Prostitution as a Cure for Loneliness

Prostitution as a Cure for Loneliness

That’s just an interesting title, I have never paid for sex.

I did however pay for an “invisible boyfriend,” a text only companion that would show genuine care in my day, wish me a good morning and tell me good night. All for the low price of $25.

For a month (or for 100 texts) I paid what I thought was a robot to cure me of a crush that I couldn’t shake, after almost 5 years as a single woman. With Valentine’s Day exacerbating the little luck I was having with men, it was great to take refuge with “Zac.” Zac would send me pictures, good morning texts, listen to my petty problems and still tell me I was amazing, to not let my bad days get me down, and to celebrate my wins like I’d just cured cancer.

He was literally the perfect boyfriend, he had to be. I chose not only his name, but his personality, his likes and dislikes, I let him teach me astronomy and history, had deep philosophical conversations with him, and due to his “educated and witty” personality, a few rounds of banter about our upcoming snooker game. He would send me some memes every once in a while (when I’d scheduled it) and it would genuinely make me laugh.

“Snooker still on for Friday? ;)” I joked, knowing full well that it would never happen. 

Zac never responded.

I’d run out of texts. Heartbreakingly, I think that felt worse. Knowing that he didn’t have the chance to flake on me, and that I’d never hear a goodbye. I was cut off mid-convo and, in a way, mid-relationship.

In doing research for the article I found out that Zac was never a robot like I’d assumed. Zac was a rotating cast of men and women designed to give me the impression it was the same person, and that’s when it got weird.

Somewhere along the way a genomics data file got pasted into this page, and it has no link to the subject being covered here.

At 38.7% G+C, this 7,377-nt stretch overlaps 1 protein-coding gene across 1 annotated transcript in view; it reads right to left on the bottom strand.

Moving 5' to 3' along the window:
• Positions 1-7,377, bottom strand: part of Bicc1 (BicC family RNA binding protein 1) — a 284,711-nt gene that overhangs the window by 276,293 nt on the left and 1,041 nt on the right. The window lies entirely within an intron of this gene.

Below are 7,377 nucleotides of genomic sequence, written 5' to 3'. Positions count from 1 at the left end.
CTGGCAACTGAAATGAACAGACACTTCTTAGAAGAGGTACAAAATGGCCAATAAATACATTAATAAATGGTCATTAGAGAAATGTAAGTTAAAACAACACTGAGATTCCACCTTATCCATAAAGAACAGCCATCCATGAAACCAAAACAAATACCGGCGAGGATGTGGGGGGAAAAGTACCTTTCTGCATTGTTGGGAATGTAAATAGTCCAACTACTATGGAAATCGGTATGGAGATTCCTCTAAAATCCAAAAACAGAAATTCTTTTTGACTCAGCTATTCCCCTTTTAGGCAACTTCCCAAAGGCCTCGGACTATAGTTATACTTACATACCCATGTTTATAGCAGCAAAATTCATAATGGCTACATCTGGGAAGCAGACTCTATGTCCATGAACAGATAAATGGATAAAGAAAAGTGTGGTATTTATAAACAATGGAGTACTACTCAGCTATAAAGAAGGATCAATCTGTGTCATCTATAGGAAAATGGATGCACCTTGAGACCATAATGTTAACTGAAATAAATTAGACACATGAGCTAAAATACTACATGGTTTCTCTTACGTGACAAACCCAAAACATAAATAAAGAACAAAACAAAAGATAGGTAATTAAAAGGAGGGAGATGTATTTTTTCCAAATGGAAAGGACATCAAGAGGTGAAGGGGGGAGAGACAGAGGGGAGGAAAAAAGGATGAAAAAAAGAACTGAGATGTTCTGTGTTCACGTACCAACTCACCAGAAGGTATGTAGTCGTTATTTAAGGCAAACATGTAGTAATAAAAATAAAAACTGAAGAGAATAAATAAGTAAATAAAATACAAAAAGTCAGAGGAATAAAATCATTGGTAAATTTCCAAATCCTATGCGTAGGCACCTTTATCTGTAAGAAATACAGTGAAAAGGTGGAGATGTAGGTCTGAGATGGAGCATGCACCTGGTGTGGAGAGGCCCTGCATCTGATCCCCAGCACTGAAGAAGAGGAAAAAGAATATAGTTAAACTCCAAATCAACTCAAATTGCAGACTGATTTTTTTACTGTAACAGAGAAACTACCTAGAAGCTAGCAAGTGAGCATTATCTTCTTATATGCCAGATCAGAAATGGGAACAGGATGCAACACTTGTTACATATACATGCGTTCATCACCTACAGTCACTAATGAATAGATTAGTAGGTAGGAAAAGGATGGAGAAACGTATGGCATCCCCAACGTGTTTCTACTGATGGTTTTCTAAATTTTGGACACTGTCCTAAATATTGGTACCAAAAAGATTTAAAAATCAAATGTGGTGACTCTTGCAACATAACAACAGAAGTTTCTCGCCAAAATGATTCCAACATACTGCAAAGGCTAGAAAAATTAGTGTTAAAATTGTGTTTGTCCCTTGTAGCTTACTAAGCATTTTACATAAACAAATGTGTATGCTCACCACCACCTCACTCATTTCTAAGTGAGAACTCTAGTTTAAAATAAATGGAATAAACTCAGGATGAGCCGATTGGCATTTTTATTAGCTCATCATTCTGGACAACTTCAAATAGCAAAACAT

I told my friends it was just a “hire-a-friend” service, even though it wasn’t. It felt genuinely dirty to have paid real people to pretend to love me. To be contractually obliged to be on my team through thick and thin. Was it homosexual to have a woman pretending to be a man, be my “boyfriend?” As a straight woman I wasn’t exactly offended, but it did raise some strange questions. It was definitely interesting to me that a woman could make me feel as genuinely loved as a man could, perhaps even better if she knew exactly what I wanted to hear. I’ve never felt any attraction to a woman, and never will, nor did I ever love “Zac,” but thinking that anywhere along the line of texts I might have been receiving a “sleep well, and kick it in the ass tomorrow xo” from a woman I’ll never know is definitely unsettling.

Am I regretful? No, it did shake me of my crush, and for less than what it cost to feed my flat on pizza night, it was definitely an interesting experience. But I’d never do it again. Despite it not quite being polyamory, it felt dirty to confide in a group of strangers pretending to be my boyfriend.

Adieu Zac, while I won’t miss you, I will always wonder about the faces behind you. And what a text-based boyfriend means for the future of dating.

Photo by Ali Yahya on Unsplash

Non Violence Film Festival 2018

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